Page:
Creating the "Divine" Artist: From Dante to Michelangelo
by Patricia Emison
Brill Academic Publishers, 2004
excerpt from book cover: Turning a skeptical eye on the idea that Renaissance artists were widely believed to be as utterly admirable as Vasari claimed, this book re-opens the question of why artists were praised and by whom, and specifically why the language of divinity was invoked, a practice the ancients did not license. The epithet ''divino'' is examined in the context of claims to liberal arts status and to analogy with poets, musicians, and other ''uomini famossi.'' The reputations of Michelangelo and Brunelleschi are compared not only with each other but with those of Dante and Ariosto, of Aretino and of the ubiquitous beloved of the sonnet tradition. Nineteenth-century reformulations of the idea of Renaissance artistic divinity are treated in the epilogue, and twentieth-century treatments of the idea of artistic "ingegno" in an appendix.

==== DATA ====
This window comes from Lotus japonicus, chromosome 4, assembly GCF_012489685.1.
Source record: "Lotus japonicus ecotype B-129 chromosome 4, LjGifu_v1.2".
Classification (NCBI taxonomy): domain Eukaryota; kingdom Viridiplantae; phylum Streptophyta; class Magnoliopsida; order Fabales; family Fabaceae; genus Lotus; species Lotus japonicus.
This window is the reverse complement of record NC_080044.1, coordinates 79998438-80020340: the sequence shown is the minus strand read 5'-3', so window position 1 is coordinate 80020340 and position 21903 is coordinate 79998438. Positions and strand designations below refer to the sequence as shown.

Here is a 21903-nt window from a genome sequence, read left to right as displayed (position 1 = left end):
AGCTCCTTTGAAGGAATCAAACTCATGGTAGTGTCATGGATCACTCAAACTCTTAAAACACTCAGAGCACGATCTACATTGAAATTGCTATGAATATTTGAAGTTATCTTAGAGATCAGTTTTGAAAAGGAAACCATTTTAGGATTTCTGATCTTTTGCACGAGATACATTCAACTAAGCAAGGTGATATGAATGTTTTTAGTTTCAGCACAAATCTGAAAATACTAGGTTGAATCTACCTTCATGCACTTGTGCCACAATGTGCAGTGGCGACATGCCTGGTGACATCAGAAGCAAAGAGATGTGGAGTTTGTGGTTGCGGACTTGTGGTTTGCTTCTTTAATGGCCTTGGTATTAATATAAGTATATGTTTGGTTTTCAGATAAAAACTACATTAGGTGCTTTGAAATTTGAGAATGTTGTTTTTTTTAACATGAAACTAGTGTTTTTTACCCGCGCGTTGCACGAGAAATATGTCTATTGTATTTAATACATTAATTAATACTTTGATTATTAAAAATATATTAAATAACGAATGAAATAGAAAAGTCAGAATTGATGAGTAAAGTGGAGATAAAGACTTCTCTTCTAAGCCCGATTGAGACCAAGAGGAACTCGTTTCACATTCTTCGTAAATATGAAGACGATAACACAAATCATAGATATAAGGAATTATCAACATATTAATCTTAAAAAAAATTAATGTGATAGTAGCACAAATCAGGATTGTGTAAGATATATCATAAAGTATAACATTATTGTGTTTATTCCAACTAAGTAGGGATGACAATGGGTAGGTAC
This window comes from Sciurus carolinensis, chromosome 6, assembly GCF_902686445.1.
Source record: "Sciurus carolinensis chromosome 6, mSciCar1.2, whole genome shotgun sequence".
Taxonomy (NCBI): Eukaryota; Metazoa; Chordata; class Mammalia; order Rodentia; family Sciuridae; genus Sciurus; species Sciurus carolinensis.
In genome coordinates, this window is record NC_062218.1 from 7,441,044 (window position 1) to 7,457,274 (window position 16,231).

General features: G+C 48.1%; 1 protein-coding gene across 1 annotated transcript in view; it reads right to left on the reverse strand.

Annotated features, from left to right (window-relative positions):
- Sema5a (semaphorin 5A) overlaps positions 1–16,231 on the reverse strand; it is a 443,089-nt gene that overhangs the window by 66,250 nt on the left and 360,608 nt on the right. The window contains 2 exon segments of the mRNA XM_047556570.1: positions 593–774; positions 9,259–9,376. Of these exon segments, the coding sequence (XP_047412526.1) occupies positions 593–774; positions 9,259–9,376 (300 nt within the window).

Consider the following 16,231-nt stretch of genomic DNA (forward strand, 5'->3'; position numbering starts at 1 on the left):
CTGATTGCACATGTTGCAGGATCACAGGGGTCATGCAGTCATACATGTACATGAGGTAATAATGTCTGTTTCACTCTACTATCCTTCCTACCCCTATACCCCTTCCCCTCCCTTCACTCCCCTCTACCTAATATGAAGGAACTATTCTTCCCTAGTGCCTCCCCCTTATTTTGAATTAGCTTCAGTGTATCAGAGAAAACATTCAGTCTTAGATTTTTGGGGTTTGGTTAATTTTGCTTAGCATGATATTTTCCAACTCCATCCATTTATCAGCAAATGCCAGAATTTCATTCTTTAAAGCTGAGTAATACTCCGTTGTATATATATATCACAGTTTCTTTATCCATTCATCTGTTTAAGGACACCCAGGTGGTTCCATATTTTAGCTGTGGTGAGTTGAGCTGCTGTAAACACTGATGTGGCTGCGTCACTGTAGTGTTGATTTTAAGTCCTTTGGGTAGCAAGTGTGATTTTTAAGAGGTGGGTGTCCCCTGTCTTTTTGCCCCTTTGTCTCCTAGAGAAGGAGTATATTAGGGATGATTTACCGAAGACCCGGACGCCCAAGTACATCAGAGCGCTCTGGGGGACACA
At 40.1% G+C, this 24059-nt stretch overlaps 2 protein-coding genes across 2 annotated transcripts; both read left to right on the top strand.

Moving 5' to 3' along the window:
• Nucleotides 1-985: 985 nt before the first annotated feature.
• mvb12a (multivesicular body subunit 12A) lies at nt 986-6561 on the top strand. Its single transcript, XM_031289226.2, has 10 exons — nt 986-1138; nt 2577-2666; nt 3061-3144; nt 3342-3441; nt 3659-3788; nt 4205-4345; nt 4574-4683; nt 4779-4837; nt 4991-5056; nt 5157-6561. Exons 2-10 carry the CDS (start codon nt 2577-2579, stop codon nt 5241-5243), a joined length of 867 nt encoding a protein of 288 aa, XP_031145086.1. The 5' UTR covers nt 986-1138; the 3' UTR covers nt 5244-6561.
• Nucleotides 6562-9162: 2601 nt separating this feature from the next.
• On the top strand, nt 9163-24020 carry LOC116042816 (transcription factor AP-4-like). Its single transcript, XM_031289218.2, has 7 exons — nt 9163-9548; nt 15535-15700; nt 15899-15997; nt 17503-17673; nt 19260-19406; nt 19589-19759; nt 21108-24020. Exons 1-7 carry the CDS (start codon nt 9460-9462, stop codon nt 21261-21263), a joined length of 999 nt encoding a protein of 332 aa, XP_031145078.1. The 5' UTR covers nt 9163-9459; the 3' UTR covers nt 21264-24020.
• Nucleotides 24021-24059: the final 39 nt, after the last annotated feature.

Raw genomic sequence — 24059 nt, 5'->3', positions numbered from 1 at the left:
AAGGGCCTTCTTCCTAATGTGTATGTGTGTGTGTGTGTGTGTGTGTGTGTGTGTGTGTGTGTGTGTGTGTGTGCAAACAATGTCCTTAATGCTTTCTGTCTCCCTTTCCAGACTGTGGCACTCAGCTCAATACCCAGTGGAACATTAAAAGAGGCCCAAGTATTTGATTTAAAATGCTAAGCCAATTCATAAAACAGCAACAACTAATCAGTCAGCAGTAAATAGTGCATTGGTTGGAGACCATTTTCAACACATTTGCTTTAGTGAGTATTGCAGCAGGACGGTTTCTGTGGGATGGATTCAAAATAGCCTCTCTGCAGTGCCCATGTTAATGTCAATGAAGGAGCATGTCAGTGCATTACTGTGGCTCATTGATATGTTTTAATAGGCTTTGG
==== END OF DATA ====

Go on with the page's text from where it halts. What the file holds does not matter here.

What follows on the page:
"...an extremely rich and informative account..." David Hemsoll, JEMH, 2005.
"This is surely one of the most stimulating books on Renaissance art history written in recent years..." Robert W. Gaston, Renaissance Quarterly.
"This is a big book--an ambitious, wide-ranging, spirited, learned, and expansive book. It will be of interest to those scholars of Italian Renaissance art especially concerned with the emergence of the modern idea of the artist...a rich weave of intellectual history...The virtue of Emison's bountiful book is that it both consolidates and broadens our view of the modern idea of the 'divine' artist. Her stimulating work now puts us in an excellent position, however, to turn our attention more fully to the partially acknowledged but still far too neglected role of theology in shaping Renaissance ideas about the 'divine' artist." Paul Barolsky, CAA Reviews, 2004.
"Well versed in cinquecento literary and musical theory as well as the visual arts, Emison has written a work that is wide-ranging, imaginative, graceful, and citation-rich. From cover to binding, the book is also beautifully produced, with dozens of seldom-seen images complementing the text." James C. Hughes, Sixteenth Century Journal XXXVII/1 (2006).